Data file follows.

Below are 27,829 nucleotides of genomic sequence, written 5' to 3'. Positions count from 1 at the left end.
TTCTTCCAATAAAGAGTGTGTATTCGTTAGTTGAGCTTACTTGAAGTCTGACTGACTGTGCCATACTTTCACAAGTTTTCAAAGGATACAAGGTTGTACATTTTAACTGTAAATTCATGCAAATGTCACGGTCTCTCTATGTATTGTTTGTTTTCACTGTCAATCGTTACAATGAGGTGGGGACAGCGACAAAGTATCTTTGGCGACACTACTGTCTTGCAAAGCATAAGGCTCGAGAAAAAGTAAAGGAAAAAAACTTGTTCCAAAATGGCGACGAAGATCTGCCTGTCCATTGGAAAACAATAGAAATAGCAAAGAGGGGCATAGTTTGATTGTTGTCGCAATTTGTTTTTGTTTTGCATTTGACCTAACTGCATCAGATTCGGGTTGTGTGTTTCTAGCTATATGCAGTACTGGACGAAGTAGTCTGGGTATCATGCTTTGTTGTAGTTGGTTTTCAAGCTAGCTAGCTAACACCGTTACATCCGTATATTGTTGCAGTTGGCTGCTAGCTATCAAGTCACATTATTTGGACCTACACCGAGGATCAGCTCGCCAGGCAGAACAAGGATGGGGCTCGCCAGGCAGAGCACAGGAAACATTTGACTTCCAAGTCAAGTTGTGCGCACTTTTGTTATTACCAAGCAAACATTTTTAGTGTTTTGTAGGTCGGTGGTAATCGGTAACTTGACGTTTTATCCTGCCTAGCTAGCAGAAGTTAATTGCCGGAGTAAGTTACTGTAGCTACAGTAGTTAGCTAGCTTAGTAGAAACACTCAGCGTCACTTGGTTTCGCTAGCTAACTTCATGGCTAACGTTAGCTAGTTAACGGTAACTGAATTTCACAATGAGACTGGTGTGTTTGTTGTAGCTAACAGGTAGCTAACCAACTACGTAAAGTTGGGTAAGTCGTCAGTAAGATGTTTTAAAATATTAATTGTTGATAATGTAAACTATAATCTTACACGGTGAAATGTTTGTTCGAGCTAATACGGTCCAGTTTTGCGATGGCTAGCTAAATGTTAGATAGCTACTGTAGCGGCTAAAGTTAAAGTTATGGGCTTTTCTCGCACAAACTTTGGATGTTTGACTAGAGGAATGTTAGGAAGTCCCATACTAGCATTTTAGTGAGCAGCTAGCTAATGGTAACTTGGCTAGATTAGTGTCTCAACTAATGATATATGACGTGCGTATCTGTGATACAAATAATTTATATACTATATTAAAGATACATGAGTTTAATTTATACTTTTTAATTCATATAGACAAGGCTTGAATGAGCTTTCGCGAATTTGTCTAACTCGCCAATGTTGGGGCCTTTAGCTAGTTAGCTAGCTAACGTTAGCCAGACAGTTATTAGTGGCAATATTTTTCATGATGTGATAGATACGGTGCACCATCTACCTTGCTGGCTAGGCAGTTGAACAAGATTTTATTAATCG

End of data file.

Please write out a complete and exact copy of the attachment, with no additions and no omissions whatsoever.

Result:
Below are 27,829 nucleotides of genomic sequence, written 5' to 3'. Positions count from 1 at the left end.
TTCTTCCAATAAAGAGTGTGTATTCGTTAGTTGAGCTTACTTGAAGTCTGACTGACTGTGCCATACTTTCACAAGTTTTCAAAGGATACAAGGTTGTACATTTTAACTGTAAATTCATGCAAATGTCACGGTCTCTCTATGTATTGTTTGTTTTCACTGTCAATCGTTACAATGAGGTGGGGACAGCGACAAAGTATCTTTGGCGACACTACTGTCTTGCAAAGCATAAGGCTCGAGAAAAAGTAAAGGAAAAAAACTTGTTCCAAAATGGCGACGAAGATCTGCCTGTCCATTGGAAAACAATAGAAATAGCAAAGAGGGGCATAGTTTGATTGTTGTCGCAATTTGTTTTTGTTTTGCATTTGACCTAACTGCATCAGATTCGGGTTGTGTGTTTCTAGCTATATGCAGTACTGGACGAAGTAGTCTGGGTATCATGCTTTGTTGTAGTTGGTTTTCAAGCTAGCTAGCTAACACCGTTACATCCGTATATTGTTGCAGTTGGCTGCTAGCTATCAAGTCACATTATTTGGACCTACACCGAGGATCAGCTCGCCAGGCAGAACAAGGATGGGGCTCGCCAGGCAGAGCACAGGAAACATTTGACTTCCAAGTCAAGTTGTGCGCACTTTTGTTATTACCAAGCAAACATTTTTAGTGTTTTGTAGGTCGGTGGTAATCGGTAACTTGACGTTTTATCCTGCCTAGCTAGCAGAAGTTAATTGCCGGAGTAAGTTACTGTAGCTACAGTAGTTAGCTAGCTTAGTAGAAACACTCAGCGTCACTTGGTTTCGCTAGCTAACTTCATGGCTAACGTTAGCTAGTTAACGGTAACTGAATTTCACAATGAGACTGGTGTGTTTGTTGTAGCTAACAGGTAGCTAACCAACTACGTAAAGTTGGGTAAGTCGTCAGTAAGATGTTTTAAAATATTAATTGTTGATAATGTAAACTATAATCTTACACGGTGAAATGTTTGTTCGAGCTAATACGGTCCAGTTTTGCGATGGCTAGCTAAATGTTAGATAGCTACTGTAGCGGCTAAAGTTAAAGTTATGGGCTTTTCTCGCACAAACTTTGGATGTTTGACTAGAGGAATGTTAGGAAGTCCCATACTAGCATTTTAGTGAGCAGCTAGCTAATGGTAACTTGGCTAGATTAGTGTCTCAACTAATGATATATGACGTGCGTATCTGTGATACAAATAATTTATATACTATATTAAAGATACATGAGTTTAATTTATACTTTTTAATTCATATAGACAAGGCTTGAATGAGCTTTCGCGAATTTGTCTAACTCGCCAATGTTGGGGCCTTTAGCTAGTTAGCTAGCTAACGTTAGCCAGACAGTTATTAGTGGCAATATTTTTCATGATGTGATAGATACGGTGCACCATCTACCTTGCTGGCTAGGCAGTTGAACAAGATTTTATTAATCG